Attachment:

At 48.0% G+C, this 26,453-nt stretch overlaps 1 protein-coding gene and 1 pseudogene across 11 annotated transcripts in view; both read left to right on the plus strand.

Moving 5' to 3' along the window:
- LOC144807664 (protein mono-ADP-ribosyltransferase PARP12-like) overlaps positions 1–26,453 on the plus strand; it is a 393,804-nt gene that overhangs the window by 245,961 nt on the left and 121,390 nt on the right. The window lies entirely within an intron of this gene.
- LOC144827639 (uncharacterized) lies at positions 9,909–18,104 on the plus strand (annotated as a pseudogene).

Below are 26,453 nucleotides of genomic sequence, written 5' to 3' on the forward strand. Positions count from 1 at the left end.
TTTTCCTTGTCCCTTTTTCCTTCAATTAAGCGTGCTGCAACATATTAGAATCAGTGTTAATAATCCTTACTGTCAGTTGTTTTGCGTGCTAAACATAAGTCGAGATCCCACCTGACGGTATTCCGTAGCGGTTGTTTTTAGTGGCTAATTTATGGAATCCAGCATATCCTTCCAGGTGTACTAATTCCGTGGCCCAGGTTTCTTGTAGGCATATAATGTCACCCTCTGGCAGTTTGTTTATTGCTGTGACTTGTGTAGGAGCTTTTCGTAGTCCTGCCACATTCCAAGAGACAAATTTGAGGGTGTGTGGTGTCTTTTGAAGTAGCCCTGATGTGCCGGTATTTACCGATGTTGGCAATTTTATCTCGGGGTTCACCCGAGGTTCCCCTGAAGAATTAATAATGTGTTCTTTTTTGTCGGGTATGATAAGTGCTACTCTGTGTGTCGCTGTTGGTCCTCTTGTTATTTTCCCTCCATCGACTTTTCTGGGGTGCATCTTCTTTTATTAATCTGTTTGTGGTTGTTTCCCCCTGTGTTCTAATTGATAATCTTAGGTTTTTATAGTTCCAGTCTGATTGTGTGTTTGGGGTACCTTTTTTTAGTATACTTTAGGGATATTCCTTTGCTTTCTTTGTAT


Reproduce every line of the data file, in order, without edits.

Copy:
At 48.0% G+C, this 26,453-nt stretch overlaps 1 protein-coding gene and 1 pseudogene across 11 annotated transcripts in view; both read left to right on the plus strand.

Moving 5' to 3' along the window:
- LOC144807664 (protein mono-ADP-ribosyltransferase PARP12-like) overlaps positions 1–26,453 on the plus strand; it is a 393,804-nt gene that overhangs the window by 245,961 nt on the left and 121,390 nt on the right. The window lies entirely within an intron of this gene.
- LOC144827639 (uncharacterized) lies at positions 9,909–18,104 on the plus strand (annotated as a pseudogene).

Below are 26,453 nucleotides of genomic sequence, written 5' to 3' on the forward strand. Positions count from 1 at the left end.
TTTTCCTTGTCCCTTTTTCCTTCAATTAAGCGTGCTGCAACATATTAGAATCAGTGTTAATAATCCTTACTGTCAGTTGTTTTGCGTGCTAAACATAAGTCGAGATCCCACCTGACGGTATTCCGTAGCGGTTGTTTTTAGTGGCTAATTTATGGAATCCAGCATATCCTTCCAGGTGTACTAATTCCGTGGCCCAGGTTTCTTGTAGGCATATAATGTCACCCTCTGGCAGTTTGTTTATTGCTGTGACTTGTGTAGGAGCTTTTCGTAGTCCTGCCACATTCCAAGAGACAAATTTGAGGGTGTGTGGTGTCTTTTGAAGTAGCCCTGATGTGCCGGTATTTACCGATGTTGGCAATTTTATCTCGGGGTTCACCCGAGGTTCCCCTGAAGAATTAATAATGTGTTCTTTTTTGTCGGGTATGATAAGTGCTACTCTGTGTGTCGCTGTTGGTCCTCTTGTTATTTTCCCTCCATCGACTTTTCTGGGGTGCATCTTCTTTTATTAATCTGTTTGTGGTTGTTTCCCCCTGTGTTCTAATTGATAATCTTAGGTTTTTATAGTTCCAGTCTGATTGTGTGTTTGGGGTACCTTTTTTTAGTATACTTTAGGGATATTCCTTTGCTTTCTTTGTAT